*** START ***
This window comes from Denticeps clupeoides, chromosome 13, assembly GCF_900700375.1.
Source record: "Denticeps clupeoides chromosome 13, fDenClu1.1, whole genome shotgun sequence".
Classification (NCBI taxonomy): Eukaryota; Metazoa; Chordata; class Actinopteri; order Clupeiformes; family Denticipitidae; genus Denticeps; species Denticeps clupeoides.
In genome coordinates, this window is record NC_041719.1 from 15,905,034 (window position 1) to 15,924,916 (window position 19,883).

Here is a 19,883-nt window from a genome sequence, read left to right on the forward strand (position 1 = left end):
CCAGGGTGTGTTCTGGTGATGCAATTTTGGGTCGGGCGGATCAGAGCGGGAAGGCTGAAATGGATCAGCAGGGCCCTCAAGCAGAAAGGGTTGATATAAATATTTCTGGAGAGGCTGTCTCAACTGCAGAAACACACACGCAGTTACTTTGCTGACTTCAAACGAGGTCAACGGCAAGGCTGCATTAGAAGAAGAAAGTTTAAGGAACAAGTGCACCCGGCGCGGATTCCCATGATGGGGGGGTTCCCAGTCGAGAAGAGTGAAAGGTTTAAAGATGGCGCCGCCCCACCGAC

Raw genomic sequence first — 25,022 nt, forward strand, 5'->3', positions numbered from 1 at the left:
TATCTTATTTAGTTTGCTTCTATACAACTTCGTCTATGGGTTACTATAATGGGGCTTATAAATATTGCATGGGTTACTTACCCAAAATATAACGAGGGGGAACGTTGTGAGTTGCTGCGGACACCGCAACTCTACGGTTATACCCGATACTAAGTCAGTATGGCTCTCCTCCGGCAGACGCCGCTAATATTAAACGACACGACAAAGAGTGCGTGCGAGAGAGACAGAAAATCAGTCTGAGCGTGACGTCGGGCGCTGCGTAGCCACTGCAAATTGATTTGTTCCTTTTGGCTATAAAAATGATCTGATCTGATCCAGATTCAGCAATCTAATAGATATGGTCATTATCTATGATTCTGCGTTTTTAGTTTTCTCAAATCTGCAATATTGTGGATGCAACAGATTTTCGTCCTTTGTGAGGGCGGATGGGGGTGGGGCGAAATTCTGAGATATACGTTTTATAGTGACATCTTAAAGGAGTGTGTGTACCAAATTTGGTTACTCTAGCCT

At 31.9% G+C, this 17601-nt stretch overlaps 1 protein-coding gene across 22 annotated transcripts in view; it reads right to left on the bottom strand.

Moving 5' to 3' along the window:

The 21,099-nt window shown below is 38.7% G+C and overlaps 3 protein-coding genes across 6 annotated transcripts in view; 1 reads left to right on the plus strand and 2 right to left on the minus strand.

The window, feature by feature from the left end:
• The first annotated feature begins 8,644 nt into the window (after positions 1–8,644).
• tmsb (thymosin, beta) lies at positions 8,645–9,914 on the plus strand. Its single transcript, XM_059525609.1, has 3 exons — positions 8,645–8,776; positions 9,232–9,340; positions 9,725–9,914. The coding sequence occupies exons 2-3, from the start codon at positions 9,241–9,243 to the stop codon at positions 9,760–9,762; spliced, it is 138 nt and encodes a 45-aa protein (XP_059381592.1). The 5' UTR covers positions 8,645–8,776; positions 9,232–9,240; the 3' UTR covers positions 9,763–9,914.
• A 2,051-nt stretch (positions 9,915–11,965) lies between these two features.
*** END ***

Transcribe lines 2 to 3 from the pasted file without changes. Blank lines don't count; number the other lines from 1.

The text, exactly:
Source record: "Denticeps clupeoides chromosome 13, fDenClu1.1, whole genome shotgun sequence".
Classification (NCBI taxonomy): Eukaryota; Metazoa; Chordata; class Actinopteri; order Clupeiformes; family Denticipitidae; genus Denticeps; species Denticeps clupeoides.